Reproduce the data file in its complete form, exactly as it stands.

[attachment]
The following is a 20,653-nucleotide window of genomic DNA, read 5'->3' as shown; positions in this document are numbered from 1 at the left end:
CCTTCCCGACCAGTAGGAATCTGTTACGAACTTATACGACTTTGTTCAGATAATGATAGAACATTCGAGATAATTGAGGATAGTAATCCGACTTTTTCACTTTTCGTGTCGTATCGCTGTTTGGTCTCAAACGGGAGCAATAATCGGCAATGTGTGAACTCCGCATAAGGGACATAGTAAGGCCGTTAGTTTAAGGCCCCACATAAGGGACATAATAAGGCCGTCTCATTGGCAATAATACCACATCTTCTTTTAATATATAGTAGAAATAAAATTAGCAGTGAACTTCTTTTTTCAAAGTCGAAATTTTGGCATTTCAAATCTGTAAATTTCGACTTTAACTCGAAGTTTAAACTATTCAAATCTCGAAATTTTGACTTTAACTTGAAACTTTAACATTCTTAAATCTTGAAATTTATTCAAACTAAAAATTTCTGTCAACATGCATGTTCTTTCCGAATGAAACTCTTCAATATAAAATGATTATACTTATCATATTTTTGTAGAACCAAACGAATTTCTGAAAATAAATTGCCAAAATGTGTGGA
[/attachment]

The following is a 20,653-nucleotide window of genomic DNA, read 5'->3' as shown; positions in this document are numbered from 1 at the left end:
CCTTCCCGACCAGTAGGAATCTGTTACGAACTTATACGACTTTGTTCAGATAATGATAGAACATTCGAGATAATTGAGGATAGTAATCCGACTTTTTCACTTTTCGTGTCGTATCGCTGTTTGGTCTCAAACGGGAGCAATAATCGGCAATGTGTGAACTCCGCATAAGGGACATAGTAAGGCCGTTAGTTTAAGGCCCCACATAAGGGACATAATAAGGCCGTCTCATTGGCAATAATACCACATCTTCTTTTAATATATAGTAGAAATAAAATTAGCAGTGAACTTCTTTTTTCAAAGTCGAAATTTTGGCATTTCAAATCTGTAAATTTCGACTTTAACTCGAAGTTTAAACTATTCAAATCTCGAAATTTTGACTTTAACTTGAAACTTTAACATTCTTAAATCTTGAAATTTATTCAAACTAAAAATTTCTGTCAACATGCATGTTCTTTCCGAATGAAACTCTTCAATATAAAATGATTATACTTATCATATTTTTGTAGAACCAAACGAATTTCTGAAAATAAATTGCCAAAATGTGTGGA